As the academic year draws to a close, a group of girls from a high school in Italy will accomplish something unusual and opportune—acquire a diploma from the Israel Ministry of Education.

The Te’udat Bagrut is the official Israeli matriculation certificate attesting to graduation from high school; it’s also a prerequisite for higher education in Israel.

According to Rabbi Igal Hazan, director of administration and development at the Joe Nahmad High School in Milan—a Jewish institution run by Merkos L’Inyonei Chinuch, the educational arm of the Chabad-Lubavitch movement in Italy—the impetus for starting the program came, in part, from a desire to spend more time teaching Jewish history and traditions.

Noting that the standard Italian high school curriculum is fairly rigid in terms of what it offers, Hazan notes that this doesn’t work for all Jewish teens.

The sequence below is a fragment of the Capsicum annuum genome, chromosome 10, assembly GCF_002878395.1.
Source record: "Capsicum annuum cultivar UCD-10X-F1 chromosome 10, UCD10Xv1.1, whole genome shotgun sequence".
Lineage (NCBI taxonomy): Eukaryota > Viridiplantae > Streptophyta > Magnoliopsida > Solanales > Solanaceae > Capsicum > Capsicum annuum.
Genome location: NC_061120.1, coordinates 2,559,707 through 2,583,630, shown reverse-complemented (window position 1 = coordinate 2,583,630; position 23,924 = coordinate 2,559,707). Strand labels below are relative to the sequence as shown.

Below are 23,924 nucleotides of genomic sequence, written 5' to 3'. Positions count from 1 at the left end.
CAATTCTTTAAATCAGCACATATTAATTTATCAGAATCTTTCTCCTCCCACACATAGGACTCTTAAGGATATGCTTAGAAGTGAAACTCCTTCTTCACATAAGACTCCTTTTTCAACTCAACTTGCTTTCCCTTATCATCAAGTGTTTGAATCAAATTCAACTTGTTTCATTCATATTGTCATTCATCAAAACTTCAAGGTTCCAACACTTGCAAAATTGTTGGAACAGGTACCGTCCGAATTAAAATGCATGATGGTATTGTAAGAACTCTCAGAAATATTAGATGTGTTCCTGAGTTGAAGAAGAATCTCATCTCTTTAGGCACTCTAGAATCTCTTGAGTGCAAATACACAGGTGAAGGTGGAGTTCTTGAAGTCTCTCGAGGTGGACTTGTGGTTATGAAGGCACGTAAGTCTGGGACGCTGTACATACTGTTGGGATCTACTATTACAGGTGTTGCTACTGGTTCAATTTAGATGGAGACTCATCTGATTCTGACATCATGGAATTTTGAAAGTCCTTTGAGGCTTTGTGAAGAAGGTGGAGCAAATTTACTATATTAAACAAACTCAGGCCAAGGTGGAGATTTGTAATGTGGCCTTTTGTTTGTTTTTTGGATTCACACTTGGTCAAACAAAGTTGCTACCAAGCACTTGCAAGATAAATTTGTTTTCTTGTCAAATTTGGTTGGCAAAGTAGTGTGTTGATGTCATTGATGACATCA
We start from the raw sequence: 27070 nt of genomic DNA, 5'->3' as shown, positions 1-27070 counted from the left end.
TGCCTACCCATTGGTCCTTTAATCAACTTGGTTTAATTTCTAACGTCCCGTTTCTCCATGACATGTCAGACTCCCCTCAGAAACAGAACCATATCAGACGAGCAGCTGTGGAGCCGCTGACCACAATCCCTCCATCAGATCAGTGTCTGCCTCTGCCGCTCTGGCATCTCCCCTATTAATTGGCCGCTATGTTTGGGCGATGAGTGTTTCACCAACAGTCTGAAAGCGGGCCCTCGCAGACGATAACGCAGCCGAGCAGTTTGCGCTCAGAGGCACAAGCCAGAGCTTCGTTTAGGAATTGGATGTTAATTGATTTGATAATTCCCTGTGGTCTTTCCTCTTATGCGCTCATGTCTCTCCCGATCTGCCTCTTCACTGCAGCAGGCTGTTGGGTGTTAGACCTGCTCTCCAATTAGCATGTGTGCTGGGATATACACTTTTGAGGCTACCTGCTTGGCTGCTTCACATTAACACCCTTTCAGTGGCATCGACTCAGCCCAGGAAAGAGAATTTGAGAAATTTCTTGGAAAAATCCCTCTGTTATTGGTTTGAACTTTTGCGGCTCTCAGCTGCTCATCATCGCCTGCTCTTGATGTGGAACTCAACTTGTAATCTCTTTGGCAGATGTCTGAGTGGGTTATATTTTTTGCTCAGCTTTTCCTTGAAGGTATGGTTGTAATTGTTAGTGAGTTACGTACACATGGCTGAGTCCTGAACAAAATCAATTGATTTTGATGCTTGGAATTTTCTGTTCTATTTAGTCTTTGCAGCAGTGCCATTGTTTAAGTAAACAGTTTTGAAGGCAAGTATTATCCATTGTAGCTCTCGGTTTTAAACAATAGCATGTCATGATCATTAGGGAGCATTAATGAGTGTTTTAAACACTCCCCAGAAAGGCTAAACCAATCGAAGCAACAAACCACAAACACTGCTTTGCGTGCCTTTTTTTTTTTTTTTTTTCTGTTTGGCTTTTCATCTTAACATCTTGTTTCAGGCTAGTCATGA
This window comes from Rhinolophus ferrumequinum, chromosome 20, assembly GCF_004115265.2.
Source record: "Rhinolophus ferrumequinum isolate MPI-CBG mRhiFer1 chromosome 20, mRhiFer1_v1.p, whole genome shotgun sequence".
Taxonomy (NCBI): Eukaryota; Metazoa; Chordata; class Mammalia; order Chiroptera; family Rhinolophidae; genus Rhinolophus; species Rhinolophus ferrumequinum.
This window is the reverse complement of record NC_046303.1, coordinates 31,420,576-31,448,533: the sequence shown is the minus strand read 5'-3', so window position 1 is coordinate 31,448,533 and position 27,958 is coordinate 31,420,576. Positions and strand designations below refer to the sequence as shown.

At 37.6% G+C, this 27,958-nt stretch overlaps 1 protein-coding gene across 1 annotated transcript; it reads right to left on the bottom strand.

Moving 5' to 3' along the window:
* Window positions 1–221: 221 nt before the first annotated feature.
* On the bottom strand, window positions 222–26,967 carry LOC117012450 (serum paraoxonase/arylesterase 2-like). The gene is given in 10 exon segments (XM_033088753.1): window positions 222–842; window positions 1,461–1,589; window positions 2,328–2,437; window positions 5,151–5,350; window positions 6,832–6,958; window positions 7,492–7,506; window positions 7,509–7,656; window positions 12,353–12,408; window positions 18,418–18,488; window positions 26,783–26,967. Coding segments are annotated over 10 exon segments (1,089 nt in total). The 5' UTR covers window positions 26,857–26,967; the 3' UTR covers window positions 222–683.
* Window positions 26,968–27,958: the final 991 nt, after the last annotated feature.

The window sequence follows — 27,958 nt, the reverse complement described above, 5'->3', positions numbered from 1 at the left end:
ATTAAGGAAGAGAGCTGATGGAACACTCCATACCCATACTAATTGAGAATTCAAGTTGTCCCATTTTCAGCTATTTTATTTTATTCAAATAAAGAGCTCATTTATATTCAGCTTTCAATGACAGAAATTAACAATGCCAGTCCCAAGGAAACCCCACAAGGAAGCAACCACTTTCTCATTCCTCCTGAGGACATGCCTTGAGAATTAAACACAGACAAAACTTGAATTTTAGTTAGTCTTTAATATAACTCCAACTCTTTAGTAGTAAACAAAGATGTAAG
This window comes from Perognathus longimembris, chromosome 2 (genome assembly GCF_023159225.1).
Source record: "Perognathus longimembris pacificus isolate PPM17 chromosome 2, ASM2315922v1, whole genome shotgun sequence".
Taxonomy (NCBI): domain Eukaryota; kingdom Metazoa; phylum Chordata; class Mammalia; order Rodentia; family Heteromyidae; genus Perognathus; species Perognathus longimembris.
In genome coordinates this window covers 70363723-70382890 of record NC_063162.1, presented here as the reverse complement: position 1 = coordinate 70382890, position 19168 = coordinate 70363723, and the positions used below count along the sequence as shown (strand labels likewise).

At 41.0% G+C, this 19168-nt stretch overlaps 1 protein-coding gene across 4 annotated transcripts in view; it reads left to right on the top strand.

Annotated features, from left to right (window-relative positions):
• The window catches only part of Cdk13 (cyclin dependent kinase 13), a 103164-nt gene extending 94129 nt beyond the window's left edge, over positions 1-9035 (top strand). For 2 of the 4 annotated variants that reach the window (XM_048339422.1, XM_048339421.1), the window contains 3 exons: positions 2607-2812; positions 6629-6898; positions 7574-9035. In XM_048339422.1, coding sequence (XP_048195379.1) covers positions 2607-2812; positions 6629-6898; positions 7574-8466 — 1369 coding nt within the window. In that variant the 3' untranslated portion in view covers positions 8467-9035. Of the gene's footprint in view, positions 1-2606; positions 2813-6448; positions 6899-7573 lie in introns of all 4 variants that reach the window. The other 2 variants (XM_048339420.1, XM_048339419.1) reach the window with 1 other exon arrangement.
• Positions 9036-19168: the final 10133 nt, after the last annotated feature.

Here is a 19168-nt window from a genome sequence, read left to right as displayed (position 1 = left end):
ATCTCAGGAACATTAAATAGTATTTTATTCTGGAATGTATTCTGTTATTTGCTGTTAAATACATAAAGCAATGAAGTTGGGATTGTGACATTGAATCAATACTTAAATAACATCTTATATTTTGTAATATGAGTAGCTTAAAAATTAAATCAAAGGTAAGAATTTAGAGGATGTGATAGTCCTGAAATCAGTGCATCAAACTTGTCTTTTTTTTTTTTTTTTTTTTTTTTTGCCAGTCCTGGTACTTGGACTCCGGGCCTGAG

“Jewish youth are looking for something more connected to their Jewish identity,” he says. “And if they have to study history or literature—if they can connect it to their Judaism or Israel—it is much more stimulating, especially for a religious teenager. We thought, well, if there’s an American school, and a Japanese school, and German and French schools, why not an Israel school?”

Selling the idea to parents, however, wasn’t so simple.

Rabbi Igal Hazan, director of administration and development at the school
Rabbi Igal Hazan, director of administration and development at the school

“This was the biggest challenge,” says Hazan. “As in all new programs, to be able to convince parents to trust you when you are starting something new … the concern was what would happen if the [program didn’t work]? Then they wouldn’t have a degree and wouldn’t be able to go on to university.”